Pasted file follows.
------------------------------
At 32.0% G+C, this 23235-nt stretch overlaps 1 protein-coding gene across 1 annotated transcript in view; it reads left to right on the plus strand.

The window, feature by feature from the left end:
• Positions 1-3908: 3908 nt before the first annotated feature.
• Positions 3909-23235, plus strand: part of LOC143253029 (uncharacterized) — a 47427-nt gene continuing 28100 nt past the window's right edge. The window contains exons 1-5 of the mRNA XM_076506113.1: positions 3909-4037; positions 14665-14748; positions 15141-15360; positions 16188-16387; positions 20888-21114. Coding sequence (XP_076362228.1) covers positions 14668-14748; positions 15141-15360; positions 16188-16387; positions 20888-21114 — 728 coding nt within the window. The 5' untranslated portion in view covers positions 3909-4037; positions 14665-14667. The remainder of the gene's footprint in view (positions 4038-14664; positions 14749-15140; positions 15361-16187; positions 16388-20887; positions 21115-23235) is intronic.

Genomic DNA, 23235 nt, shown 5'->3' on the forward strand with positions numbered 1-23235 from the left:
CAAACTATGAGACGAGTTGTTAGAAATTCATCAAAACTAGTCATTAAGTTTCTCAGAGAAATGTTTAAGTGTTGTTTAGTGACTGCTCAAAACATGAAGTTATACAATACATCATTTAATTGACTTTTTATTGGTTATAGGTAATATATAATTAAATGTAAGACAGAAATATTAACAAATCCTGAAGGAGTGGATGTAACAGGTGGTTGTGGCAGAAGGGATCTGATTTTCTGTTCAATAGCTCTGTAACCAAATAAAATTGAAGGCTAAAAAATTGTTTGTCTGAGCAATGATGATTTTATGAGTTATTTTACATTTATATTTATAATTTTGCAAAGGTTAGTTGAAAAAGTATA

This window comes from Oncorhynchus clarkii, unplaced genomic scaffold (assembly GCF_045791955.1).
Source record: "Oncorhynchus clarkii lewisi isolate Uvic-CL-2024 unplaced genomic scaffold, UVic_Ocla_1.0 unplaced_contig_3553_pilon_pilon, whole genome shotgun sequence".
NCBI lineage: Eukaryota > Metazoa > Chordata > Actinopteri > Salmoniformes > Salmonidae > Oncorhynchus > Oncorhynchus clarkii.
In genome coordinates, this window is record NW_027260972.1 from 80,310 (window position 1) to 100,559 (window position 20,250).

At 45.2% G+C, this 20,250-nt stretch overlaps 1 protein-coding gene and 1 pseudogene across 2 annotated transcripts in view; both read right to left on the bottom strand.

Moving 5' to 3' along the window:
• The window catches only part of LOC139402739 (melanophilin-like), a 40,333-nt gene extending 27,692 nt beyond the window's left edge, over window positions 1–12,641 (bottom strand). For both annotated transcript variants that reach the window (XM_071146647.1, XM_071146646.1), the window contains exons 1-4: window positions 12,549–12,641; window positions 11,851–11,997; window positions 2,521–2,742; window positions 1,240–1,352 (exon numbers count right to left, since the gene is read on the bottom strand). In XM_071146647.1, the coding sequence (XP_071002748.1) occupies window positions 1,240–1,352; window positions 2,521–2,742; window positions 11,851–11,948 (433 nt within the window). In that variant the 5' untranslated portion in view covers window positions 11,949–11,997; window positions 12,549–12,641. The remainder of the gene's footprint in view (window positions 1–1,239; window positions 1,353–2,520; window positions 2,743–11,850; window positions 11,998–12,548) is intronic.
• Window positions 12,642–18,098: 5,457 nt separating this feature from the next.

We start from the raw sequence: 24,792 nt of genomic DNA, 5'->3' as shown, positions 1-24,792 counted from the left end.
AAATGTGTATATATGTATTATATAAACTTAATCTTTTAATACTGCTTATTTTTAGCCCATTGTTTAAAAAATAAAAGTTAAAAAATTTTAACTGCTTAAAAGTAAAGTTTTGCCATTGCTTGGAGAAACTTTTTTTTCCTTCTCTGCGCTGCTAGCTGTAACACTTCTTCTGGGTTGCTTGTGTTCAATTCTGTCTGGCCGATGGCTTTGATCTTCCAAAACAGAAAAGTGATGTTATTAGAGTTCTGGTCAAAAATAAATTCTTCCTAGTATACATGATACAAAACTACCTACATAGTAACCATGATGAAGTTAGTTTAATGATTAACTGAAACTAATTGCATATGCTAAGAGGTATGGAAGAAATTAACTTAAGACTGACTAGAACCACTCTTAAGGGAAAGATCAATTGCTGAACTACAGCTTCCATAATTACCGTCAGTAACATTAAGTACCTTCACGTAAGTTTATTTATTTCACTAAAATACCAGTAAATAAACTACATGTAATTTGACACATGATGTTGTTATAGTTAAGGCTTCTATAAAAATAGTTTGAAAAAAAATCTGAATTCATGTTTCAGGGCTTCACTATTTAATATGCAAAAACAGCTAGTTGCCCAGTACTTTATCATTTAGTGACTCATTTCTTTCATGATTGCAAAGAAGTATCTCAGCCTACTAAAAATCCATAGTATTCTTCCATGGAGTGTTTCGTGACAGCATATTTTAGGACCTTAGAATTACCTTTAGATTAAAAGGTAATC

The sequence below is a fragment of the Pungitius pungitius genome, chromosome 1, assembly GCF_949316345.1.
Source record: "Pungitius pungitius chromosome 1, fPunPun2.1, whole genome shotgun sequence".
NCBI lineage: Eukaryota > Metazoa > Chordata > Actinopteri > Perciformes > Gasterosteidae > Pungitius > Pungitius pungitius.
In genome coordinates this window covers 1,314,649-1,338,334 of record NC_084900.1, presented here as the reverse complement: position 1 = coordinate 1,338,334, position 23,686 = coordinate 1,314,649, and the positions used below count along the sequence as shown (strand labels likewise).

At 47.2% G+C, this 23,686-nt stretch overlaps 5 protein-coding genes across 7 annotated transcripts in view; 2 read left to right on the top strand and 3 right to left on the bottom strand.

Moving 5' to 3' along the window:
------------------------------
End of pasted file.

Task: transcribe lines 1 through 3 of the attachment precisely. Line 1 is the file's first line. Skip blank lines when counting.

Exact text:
At 32.0% G+C, this 23235-nt stretch overlaps 1 protein-coding gene across 1 annotated transcript in view; it reads left to right on the plus strand.

The window, feature by feature from the left end:
• Positions 1-3908: 3908 nt before the first annotated feature.